Socialist Francois Hollande and conservative Nicolas Sarkozy have begun casting their net for dissident votes after the first round of France's presidential election on Sunday left the rivals apart by just a couple of points.

Deeply unpopular, Sarkozy became the first President in modern French history to fail to lead in the first round of voting.

But Hollande failed to deliver a knockout blow as some had expected and instead, the big surprise on election day came from the far-right, anti-immigration National Front.

Together with the far left, radical parties snared nearly 30 per cent of the vote, meaning their supporters will determine the runoff on May 6-7.


According to exit polls, Hollande picked up about 28 per cent of the vote and Sarkozy about 26 per cent.

But National Front champion Marine Le Pen won about 18 per cent, beating the party's previous record of 17 per cent set in 2002 by her firebrand father, Jean-Marie Le Pen.

Among the other major candidates, Jean-Luc Melenchon of the Communist-backed Left Front won about 11 per cent and centrist Francois Bayrou about 9 per cent.

Turnout was higher than expected, at more than 80 per cent, according to estimates.

In their first pronouncements, the frontrunners made eyes at the vast pool of votes that will decide the presidency.

"I am the candidate of national unity," Hollande said. "Unity must be as broad as possible."

Sarkozy said: "I am asking all French people who love the nation above all else or above private interest to come together and join me." He used the word "patrie", or homeland, which is commonly used by the far right.

By some standards, the French President is the most powerful figure in the world.

Named for a five-year term, the head of state appoints the Prime Minister and Cabinet, can sack Parliament and call new elections and takes charge of foreign affairs and defence, including France's nuclear weapons.

In 2007, Sarkozy romped to victory over Segolene Royal, who is the mother of Hollande's four children and formed with him a power duo in the Socialist Party before they split up that year.

Pre-election estimates suggested Hollande could inflict a stinging revenge, by as much as seven percentage points, next month.

But yesterday's results muddies the picture.

Hollande will have to secure the far-left vote and Sarkozy will have to pitch to the far right - and both will have to woo Bayrou's centrists - in order to make it over the finishing line.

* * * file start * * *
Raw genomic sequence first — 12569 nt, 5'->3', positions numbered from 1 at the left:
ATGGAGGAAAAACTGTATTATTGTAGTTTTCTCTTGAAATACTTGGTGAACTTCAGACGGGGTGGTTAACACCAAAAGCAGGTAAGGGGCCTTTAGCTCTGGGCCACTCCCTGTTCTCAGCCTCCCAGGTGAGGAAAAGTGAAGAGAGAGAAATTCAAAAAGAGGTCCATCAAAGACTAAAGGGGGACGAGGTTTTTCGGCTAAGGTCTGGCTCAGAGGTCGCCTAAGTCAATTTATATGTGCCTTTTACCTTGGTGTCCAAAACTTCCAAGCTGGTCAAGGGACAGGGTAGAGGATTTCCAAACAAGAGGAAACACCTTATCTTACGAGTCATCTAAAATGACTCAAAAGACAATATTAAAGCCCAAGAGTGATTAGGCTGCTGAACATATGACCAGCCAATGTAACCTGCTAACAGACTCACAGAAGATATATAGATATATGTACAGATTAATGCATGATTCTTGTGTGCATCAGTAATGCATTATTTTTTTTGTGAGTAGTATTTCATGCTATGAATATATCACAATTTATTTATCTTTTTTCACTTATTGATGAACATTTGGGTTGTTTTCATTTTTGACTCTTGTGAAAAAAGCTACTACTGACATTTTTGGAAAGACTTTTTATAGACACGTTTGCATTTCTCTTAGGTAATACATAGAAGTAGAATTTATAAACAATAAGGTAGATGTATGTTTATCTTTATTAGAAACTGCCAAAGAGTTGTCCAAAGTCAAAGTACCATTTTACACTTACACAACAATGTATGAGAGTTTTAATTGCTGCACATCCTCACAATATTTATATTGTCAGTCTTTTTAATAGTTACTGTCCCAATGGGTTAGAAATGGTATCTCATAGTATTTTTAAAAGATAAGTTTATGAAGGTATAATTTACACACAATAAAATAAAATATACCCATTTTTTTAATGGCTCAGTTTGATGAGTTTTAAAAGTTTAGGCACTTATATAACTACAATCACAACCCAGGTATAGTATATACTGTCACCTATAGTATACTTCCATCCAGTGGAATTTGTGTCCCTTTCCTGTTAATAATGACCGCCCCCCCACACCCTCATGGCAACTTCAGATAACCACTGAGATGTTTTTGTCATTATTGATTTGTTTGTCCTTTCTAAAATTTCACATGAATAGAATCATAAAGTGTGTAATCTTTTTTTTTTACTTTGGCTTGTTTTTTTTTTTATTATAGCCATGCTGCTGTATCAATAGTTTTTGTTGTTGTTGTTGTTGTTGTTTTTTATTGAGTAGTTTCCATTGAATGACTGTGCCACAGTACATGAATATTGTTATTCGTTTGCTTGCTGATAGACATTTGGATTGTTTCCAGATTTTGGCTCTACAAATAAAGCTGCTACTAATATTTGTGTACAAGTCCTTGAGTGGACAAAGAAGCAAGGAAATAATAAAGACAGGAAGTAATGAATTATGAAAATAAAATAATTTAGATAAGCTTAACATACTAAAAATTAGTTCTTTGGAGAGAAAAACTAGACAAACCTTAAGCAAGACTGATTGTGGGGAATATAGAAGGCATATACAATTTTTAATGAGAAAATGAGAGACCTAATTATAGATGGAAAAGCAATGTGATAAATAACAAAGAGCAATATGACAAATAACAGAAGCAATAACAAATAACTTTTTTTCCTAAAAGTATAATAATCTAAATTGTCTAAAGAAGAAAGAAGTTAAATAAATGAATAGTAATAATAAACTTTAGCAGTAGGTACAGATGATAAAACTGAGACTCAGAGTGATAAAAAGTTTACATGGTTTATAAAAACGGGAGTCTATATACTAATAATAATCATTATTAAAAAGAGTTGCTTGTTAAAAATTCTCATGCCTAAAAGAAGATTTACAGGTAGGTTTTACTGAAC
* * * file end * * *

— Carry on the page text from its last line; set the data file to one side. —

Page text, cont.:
The next two weeks will be marked by far-right and far-left rallies on May 2, and on May 3 by the first TV confrontation between Hollande and Sarkozy.

The President, sensing that hand-to-hand confrontation offers him his only chance of KO, yesterday demanded three one-on-one debates, but this was rejected by the Socialists. "Nothing is over. There is absolutely everything still to play for," said Foreign Minister Alain Juppe, Sarkozy's right-hand man.

Sarkozy's big handicaps have been his sharp tongue, his flashy style and unpopular, if mild, reforms that have failed to fix France's economy.

His campaign has been pitching on an image of a "can-do" President, whose energy had saved the euro during the Greek debt crisis.

His talk of curbs on immigration and crimping Europe's borderless Schengen arrangement has so far failed to win over the National Front supporters. The Front's score was even higher than in 2002, when Jean-Marie Le Pen beat the Socialist candidate, Lionel Jospin, to contest a runoff against Jacques Chirac.

"The battle of France has only just begun. Whatever happens in the next two weeks, nothing will be the same as before," Marine Le Pen told cheering supporters.

The "elitist" system of mainstream parties, corrupt politicians, meddling by Brussels and bankers was tottering, she claimed. Melenchon called on supporters to back Hollande in the second round.

Bayrou said he would "reflect for several days" before giving his recommendation, a delay that opens the way for horsetrading. Le Pen said she would announce her decision on May 2, when the Front commemorates Joan of Arc, France's patron saint.

Hollande, 57, stepped from the wings to become the Socialists' stand-in candidate after the favourite, Dominique Strauss-Kahn, was sidelined by a sex scandal.

Working the crowds, he has scored well as a stable and affable alternative to the high-octane, yo-yoing Sarkozy and by appealing to the strong egalitarian streak in French politics.

His Achilles' heel, though, is his grey style and lack of experience in government, for he has been a party functionary all his career. Critics also find flaws in his economic programme of high taxation and government spending, a strategy they predict would be disastrous at a time when European countries are tightening belts and reducing deficits.